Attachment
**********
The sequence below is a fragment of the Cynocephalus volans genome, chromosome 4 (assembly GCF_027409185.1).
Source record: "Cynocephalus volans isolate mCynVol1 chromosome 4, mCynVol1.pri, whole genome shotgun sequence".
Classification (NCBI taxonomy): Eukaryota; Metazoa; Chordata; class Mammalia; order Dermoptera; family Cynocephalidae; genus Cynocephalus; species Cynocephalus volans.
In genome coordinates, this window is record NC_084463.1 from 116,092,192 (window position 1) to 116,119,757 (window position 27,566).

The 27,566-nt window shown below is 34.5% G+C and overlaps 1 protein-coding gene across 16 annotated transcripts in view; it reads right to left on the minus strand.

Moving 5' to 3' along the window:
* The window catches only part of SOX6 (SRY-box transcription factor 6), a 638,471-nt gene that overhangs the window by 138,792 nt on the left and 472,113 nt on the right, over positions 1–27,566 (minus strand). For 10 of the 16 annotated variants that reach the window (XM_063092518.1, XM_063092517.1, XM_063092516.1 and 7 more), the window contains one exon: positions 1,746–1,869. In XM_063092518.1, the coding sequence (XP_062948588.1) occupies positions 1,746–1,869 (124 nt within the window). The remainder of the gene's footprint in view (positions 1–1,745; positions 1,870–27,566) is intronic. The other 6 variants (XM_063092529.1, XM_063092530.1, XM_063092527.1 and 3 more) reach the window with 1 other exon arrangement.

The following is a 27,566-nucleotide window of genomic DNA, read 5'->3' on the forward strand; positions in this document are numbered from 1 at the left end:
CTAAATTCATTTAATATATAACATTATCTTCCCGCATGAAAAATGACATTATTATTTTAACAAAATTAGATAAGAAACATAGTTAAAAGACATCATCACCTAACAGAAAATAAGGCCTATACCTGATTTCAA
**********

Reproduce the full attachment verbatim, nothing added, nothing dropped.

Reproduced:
The sequence below is a fragment of the Cynocephalus volans genome, chromosome 4 (assembly GCF_027409185.1).
Source record: "Cynocephalus volans isolate mCynVol1 chromosome 4, mCynVol1.pri, whole genome shotgun sequence".
Classification (NCBI taxonomy): Eukaryota; Metazoa; Chordata; class Mammalia; order Dermoptera; family Cynocephalidae; genus Cynocephalus; species Cynocephalus volans.
In genome coordinates, this window is record NC_084463.1 from 116,092,192 (window position 1) to 116,119,757 (window position 27,566).

The 27,566-nt window shown below is 34.5% G+C and overlaps 1 protein-coding gene across 16 annotated transcripts in view; it reads right to left on the minus strand.

Moving 5' to 3' along the window:
* The window catches only part of SOX6 (SRY-box transcription factor 6), a 638,471-nt gene that overhangs the window by 138,792 nt on the left and 472,113 nt on the right, over positions 1–27,566 (minus strand). For 10 of the 16 annotated variants that reach the window (XM_063092518.1, XM_063092517.1, XM_063092516.1 and 7 more), the window contains one exon: positions 1,746–1,869. In XM_063092518.1, the coding sequence (XP_062948588.1) occupies positions 1,746–1,869 (124 nt within the window). The remainder of the gene's footprint in view (positions 1–1,745; positions 1,870–27,566) is intronic. The other 6 variants (XM_063092529.1, XM_063092530.1, XM_063092527.1 and 3 more) reach the window with 1 other exon arrangement.

The following is a 27,566-nucleotide window of genomic DNA, read 5'->3' on the forward strand; positions in this document are numbered from 1 at the left end:
CTAAATTCATTTAATATATAACATTATCTTCCCGCATGAAAAATGACATTATTATTTTAACAAAATTAGATAAGAAACATAGTTAAAAGACATCATCACCTAACAGAAAATAAGGCCTATACCTGATTTCAA